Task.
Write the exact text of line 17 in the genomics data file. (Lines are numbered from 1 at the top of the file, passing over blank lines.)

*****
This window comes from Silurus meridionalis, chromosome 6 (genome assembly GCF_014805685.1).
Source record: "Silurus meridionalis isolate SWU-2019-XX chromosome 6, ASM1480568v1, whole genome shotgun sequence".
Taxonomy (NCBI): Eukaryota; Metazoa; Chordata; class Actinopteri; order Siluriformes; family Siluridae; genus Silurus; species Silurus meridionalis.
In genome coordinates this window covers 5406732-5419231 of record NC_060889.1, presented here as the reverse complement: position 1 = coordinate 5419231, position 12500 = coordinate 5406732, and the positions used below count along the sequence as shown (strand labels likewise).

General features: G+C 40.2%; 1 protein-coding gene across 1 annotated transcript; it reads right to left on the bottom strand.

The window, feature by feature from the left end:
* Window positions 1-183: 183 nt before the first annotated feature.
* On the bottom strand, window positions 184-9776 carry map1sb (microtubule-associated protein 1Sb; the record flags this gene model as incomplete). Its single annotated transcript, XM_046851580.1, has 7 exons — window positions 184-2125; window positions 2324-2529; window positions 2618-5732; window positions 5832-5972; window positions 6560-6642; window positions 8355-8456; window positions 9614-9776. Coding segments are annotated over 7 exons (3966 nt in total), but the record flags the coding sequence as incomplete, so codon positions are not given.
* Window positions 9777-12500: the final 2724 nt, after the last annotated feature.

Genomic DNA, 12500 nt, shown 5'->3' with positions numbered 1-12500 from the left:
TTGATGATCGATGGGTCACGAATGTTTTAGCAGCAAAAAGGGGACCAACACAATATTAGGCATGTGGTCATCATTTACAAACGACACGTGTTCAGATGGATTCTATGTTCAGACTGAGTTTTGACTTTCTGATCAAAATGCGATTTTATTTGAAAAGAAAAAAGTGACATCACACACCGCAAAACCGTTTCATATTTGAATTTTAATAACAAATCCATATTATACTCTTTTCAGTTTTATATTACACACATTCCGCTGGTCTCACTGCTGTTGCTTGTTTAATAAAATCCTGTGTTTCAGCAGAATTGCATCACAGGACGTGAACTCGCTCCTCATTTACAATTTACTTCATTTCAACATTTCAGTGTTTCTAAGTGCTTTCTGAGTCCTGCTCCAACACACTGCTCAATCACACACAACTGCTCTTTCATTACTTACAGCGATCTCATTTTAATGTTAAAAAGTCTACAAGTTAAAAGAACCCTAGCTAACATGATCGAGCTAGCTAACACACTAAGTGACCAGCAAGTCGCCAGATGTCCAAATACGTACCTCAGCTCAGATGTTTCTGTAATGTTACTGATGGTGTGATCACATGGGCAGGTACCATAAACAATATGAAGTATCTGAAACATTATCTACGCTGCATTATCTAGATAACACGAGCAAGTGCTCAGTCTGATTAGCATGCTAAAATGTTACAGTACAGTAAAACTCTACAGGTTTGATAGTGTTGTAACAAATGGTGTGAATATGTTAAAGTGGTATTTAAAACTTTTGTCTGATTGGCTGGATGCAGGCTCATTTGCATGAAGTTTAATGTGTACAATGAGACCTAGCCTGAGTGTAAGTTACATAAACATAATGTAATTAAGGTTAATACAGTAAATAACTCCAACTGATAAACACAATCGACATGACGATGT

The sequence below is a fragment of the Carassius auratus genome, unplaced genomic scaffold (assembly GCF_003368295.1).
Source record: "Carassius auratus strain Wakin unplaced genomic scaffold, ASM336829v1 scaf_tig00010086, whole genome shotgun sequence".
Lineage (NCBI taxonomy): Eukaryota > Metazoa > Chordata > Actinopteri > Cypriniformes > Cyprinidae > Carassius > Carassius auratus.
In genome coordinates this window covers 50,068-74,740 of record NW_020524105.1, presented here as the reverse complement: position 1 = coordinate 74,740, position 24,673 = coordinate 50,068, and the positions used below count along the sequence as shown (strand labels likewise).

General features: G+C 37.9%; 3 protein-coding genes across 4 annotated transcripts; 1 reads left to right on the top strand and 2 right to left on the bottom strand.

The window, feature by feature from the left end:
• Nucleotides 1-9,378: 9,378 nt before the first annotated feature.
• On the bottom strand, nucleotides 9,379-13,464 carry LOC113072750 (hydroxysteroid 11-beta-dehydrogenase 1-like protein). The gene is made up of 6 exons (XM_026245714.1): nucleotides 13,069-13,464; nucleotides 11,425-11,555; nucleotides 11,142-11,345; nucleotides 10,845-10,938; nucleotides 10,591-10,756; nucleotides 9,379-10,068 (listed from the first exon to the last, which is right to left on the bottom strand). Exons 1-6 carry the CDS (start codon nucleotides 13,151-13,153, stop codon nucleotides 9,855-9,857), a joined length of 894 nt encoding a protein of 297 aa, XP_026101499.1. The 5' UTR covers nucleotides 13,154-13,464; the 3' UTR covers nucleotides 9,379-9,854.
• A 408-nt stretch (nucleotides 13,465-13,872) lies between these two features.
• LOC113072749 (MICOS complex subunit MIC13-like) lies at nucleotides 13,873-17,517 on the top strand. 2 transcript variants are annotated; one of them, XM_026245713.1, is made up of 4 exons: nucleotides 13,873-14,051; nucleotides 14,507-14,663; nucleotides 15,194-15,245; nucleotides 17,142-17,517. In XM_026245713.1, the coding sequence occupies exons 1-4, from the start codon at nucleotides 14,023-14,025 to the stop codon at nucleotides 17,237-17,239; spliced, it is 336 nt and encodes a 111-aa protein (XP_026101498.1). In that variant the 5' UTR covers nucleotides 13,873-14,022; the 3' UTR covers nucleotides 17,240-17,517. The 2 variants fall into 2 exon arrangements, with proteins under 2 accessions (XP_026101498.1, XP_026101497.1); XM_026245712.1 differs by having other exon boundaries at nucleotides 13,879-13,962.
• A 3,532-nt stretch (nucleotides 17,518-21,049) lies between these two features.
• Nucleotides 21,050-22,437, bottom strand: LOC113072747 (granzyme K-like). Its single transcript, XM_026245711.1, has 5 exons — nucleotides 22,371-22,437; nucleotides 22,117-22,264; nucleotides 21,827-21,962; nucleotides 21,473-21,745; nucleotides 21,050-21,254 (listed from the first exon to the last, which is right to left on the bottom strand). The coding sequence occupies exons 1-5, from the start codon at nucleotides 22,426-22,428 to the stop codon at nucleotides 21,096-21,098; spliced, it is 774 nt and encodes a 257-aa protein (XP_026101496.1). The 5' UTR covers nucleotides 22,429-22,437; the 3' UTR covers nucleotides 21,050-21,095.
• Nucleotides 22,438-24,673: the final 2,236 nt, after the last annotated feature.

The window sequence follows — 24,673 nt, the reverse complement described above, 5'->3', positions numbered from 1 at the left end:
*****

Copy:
The window, feature by feature from the left end: